Bobby Lamb has been around football pretty much his entire life.
From growing up in Commerce and watching his father Ray coach, to going to Furman and spending nearly 30 straight falls there as a player, graduate assistant coach, assistant coach and head coach.
He has played in and coached in an FCS national title game, been a conference player and coach of the year and helped send Paladins to the NFL.
Hundreds of games, a couple thousand players, Lamb's eyes have been witness to just about everything football has to offer.
And then came 2013, when, after almost two years of planning, practicing, hiring, planning some more, refilling staff positions, watching turf be installed and then a field house and stadium rise up from the ground, he would coach again on Saturdays.
Expectations for most startup programs or restarted programs meant that some of those Saturdays might be fairly long ones.
Campbell, the program Lamb looked at most while constructing Mercer's, went 1-10 in 2008, its first season since 1950.
Most other new Division I programs in the past decade hovered around .500.
And Lamb knew it.
"It's like I told people," said Lamb, who turns 51 on Christmas Eve. "Even if we'd have gone 6-6, that would have been pretty good your first year."
Mercer wasn't like most other new Division I programs in the first year back, finishing with a better-than-pretty-good 10-2 record.
Weeks after the season ended and up to his chin in recruiting, Lamb still isn't sure how what happened actually happened.
Some new programs go straight into a conference, others don't.
Mercer went to the Pioneer Football League, a fairly young non-scholarship collection of FCS programs
that were mostly taking a back seat to their basketball programs.
And Mercer fit, considering it was a "new" football program and the Bears had won 27 and 24 games, respectively, in men's basketball the previous two seasons.
Aiding Mercer in its first year was the competition level of the Pioneer Football League. It regularly was last or next to last in ratings of the 14 FCS conferences, battling the Southwestern Athletic Conference to stay out of the cellar.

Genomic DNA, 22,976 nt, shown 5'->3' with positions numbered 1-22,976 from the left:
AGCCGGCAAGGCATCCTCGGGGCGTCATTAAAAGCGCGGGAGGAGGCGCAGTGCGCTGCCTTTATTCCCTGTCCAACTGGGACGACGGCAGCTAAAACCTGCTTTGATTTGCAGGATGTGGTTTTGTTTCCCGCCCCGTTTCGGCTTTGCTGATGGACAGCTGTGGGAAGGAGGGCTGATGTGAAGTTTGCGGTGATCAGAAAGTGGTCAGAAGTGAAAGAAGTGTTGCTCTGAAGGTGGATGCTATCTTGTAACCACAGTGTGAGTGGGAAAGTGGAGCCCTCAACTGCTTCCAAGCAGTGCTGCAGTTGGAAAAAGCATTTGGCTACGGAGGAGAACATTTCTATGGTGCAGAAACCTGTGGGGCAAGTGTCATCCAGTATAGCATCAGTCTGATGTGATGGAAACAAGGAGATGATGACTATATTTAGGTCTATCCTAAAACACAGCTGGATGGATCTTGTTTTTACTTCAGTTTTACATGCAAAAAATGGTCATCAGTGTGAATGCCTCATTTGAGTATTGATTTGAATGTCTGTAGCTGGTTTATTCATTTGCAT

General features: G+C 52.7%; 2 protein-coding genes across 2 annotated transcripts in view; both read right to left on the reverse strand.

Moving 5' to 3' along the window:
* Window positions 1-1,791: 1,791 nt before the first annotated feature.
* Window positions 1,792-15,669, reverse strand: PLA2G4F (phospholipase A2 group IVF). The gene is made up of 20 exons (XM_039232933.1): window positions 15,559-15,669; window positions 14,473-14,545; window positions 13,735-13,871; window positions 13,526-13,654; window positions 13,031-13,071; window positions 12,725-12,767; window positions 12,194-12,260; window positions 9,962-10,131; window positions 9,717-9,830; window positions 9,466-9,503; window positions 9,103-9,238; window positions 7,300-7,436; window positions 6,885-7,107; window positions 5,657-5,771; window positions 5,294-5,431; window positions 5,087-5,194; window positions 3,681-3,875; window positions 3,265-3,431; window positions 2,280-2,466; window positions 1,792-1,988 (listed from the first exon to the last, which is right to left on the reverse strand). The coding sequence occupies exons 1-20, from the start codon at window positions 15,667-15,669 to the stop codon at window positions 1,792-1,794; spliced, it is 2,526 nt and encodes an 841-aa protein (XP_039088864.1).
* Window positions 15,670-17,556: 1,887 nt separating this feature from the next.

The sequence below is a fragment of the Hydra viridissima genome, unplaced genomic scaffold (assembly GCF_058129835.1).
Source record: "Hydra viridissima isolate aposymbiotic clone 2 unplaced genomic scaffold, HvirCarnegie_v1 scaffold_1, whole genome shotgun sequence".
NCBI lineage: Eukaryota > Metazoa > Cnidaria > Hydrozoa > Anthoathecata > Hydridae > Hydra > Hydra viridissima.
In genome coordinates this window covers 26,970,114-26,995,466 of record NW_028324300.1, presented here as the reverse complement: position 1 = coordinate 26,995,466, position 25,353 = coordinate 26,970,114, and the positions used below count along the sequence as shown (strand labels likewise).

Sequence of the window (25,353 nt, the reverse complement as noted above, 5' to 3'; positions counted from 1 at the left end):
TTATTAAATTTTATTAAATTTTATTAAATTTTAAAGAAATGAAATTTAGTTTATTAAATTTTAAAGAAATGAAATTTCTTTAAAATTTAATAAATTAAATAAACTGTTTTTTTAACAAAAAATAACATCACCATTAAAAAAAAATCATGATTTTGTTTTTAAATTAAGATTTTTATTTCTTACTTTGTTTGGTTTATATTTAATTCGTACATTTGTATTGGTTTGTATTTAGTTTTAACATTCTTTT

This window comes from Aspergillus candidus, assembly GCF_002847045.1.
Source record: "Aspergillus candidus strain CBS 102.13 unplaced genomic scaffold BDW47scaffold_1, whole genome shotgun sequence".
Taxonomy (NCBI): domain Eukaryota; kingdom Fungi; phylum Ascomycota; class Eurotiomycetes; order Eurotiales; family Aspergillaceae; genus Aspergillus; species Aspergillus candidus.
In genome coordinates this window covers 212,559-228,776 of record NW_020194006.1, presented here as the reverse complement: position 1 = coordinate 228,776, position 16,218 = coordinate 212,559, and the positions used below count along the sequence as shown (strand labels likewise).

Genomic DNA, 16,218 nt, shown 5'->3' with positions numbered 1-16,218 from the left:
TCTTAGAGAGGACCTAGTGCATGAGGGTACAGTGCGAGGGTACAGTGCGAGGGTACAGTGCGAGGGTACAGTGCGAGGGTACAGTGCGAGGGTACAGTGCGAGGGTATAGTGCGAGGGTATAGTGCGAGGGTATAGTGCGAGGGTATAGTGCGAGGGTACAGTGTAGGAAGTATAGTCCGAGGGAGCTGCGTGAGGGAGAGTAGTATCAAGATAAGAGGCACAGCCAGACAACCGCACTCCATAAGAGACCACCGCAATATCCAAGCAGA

The Pioneer League didn't have an automatic bid to the FCS playoffs until 2013, and no team had ever earned an at-large bid. Just getting top-25 votes was good news for conference teams, who haven't had a ranked Pioneer League colleague since the end of the 2010 season (Jacksonville).
Mercer naturally constructed as favorable a non-conference schedule as possible: NAIA Reinhardt, in its first season of football; NAIA Warner, in its first season of football; Division III Berry, in its first season of football; and Division III Carnegie-Mellon, making the trip from Pittsburgh in the middle of the season.
Mercer's gathering of freshmen and redshirt freshmen played better than the other gatherings of freshmen and redshirt freshmen, and then it outdid most of the teams with juniors and seniors.
And that was to Lamb's happy surprise.
"Probably what happened different more than anything is we won," he said. "And I don't know how, but we won games."
There has been a recent barrage of new Division I programs, so Lamb had a nice list of coaches to call and consult, ranging from Old Dominion, which went 9-2 in 2009 against a strong schedule and is headed for Conference USA in FBS play in 2014, to Campbell, a former A-Sun rival in all sports that left for the Big South Conference in everything but the new-in-2008 football program.
"Every startup program, you look back on what they did," Lamb said. "Of course, Old Dominion started up, they went 9-2. So, it's just totally different, every situation is different."